Company executives also provided statements on the principles of reform:

“AOL is committed to preserving the privacy of our customers’ information, while respecting the right of governments to request information on specific users for lawful purposes. AOL is proud to unite with other leading Internet companies to advocate on behalf of our consumers,” said Tim Armstrong, Chairman and CEO, AOL.

“Reports about government surveillance have shown there is a real need for greater disclosure and new limits on how governments collect information. The U.S. Government should take this opportunity to lead this reform effort and make things right.” -­ Mark Zuckerberg, CEO, Facebook

“The security of users’ data is critical, which is why we’ve invested so much in encryption and fight for transparency around government requests for information. This is undermined by the apparent wholesale collection of data, in secret and without independent oversight, by many governments around the world. It’s time for reform and we urge the US government to lead the way.” -­ Larry Page, CEO, Google

“These principles embody Linkedin’s fundamental commitment to transparency and ensuring appropriate government practices that are respectful of our members’ expectations.” ­- Erika Rottenberg, General Counsel, LinkedIn

“People won’t use technology they don’t trust. Governments have put this trust at risk, and governments need to help restore it.” ­­–­­­­­­ Brad Smith, General Counsel and Executive Vice President, Legal and Corporate Affairs, Microsoft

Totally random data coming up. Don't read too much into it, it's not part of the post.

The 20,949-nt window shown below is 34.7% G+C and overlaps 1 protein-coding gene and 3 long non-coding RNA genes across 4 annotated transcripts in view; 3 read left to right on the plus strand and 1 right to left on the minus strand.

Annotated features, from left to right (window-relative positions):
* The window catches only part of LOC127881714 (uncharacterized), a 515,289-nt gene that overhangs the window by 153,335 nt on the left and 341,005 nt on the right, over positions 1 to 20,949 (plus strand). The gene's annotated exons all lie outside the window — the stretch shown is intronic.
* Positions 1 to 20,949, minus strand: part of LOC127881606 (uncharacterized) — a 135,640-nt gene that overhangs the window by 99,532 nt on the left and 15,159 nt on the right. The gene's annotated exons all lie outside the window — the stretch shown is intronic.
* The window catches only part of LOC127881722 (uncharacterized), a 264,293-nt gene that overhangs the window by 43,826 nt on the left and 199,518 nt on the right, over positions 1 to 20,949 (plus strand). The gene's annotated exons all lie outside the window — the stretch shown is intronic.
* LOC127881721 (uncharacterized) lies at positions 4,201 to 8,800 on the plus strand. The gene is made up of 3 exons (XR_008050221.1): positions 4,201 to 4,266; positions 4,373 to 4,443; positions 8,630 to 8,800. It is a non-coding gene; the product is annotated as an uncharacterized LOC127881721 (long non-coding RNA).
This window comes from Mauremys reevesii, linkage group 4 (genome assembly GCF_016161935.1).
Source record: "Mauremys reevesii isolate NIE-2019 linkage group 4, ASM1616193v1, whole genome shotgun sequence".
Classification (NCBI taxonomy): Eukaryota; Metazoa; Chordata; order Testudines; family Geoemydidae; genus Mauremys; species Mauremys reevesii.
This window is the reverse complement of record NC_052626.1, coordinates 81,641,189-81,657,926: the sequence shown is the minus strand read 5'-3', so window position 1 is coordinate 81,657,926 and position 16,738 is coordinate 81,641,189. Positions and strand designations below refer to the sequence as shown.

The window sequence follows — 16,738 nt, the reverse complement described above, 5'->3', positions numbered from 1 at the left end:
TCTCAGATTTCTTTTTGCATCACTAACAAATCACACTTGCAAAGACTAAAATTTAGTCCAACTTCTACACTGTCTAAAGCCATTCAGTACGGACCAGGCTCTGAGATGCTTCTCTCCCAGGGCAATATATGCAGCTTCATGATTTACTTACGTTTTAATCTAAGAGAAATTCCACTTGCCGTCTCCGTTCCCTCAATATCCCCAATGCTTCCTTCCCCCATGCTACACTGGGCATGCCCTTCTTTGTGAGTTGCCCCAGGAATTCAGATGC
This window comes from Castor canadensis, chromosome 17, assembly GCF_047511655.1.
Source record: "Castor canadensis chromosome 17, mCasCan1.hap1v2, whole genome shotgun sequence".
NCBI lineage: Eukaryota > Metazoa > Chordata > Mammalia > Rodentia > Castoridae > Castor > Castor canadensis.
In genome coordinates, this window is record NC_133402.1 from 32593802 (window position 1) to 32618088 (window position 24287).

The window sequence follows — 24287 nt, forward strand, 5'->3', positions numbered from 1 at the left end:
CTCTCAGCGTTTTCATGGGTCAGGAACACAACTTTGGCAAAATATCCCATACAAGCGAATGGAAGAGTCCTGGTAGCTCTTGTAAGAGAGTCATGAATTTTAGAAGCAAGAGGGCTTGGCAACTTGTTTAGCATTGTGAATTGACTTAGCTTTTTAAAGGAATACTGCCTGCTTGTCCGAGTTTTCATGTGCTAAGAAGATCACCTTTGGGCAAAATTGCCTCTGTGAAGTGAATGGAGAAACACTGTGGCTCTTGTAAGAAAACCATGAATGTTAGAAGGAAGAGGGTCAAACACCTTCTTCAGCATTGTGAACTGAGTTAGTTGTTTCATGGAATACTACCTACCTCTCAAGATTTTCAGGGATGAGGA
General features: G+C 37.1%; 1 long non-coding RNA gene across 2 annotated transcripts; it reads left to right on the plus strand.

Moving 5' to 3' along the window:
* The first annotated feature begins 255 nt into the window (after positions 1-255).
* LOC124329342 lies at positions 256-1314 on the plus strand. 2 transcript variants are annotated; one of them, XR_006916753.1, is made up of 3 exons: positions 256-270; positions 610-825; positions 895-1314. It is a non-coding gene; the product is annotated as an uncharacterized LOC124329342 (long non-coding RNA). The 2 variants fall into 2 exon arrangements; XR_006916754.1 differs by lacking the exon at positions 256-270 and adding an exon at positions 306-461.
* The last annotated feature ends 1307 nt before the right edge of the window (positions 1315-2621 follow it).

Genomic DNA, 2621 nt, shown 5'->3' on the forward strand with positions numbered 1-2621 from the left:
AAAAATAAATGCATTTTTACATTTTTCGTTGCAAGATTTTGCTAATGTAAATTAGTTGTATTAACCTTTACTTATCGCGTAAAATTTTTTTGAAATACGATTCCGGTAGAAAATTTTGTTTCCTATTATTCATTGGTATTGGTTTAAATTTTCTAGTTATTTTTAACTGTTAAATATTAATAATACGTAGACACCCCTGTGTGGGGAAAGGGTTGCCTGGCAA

“Twitter is committed to defending and protecting the voice of our users. Unchecked, undisclosed government surveillance inhibits the free flow of information and restricts their voice. The principles we advance today would reform the current system to appropriately balance the needs of security and privacy while safeguarding the essential human right of free expression.” ­- Dick Costolo, CEO, Twitter

“Protecting the privacy of our users is incredibly important to Yahoo. Recent revelations about government surveillance activities have shaken the trust of our users, and it is time for the United States government to act to restore the confidence of citizens around the world. Today we join our colleagues in the tech industry calling on the United States Congress to change surveillance laws in order to ensure transparency and accountability for government actions.” -­ Marissa Mayer, CEO, Yahoo.

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13 thoughts on “Revolt Against NSA: Major Internet Companies

  1. Phillip the Bruce says:

    According to the Declaration of Independence, governments derive their just powers from the consent of the governed. No one that I know of consented to the NSA's broad sweeping surveillance. It is therefore unjust, and the NSA should be abolished.

  2. Exactly Phillip, just as congress should be replaced or simply scrapped along with the rest of govt. of all types.